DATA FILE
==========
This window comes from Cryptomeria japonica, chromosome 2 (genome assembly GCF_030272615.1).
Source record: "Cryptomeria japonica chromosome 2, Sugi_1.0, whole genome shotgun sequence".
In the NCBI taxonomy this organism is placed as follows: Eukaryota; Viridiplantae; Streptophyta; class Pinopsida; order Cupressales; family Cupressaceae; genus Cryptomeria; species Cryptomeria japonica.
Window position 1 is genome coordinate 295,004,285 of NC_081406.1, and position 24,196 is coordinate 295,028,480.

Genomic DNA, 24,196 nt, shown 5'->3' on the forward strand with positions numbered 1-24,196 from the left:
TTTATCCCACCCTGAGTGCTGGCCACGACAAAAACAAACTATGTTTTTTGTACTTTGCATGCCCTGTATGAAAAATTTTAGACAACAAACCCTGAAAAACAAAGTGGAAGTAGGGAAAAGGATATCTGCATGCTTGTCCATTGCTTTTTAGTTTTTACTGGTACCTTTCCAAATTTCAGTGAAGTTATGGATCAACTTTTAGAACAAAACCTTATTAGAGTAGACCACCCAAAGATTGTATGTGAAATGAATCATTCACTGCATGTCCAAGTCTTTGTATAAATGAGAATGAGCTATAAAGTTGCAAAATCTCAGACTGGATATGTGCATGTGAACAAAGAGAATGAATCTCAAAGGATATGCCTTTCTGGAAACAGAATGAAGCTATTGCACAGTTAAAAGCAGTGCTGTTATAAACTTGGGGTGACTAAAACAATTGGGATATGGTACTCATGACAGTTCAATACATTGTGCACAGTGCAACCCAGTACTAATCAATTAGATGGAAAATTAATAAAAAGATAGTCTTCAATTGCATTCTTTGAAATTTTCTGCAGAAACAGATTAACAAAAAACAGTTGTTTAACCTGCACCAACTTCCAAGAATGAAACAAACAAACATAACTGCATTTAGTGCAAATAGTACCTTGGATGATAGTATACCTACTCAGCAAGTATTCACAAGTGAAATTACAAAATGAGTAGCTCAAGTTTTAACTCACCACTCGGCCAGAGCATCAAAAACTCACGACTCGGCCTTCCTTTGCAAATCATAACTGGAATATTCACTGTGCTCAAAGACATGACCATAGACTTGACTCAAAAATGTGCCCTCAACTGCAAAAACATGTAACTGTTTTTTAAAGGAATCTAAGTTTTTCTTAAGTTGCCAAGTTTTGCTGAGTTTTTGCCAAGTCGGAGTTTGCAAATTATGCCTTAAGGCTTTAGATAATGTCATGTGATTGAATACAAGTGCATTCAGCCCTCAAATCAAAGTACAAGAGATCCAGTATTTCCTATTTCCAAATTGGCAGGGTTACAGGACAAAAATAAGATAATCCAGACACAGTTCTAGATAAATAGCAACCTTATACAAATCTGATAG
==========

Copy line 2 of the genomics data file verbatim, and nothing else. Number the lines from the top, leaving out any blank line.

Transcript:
Source record: "Cryptomeria japonica chromosome 2, Sugi_1.0, whole genome shotgun sequence".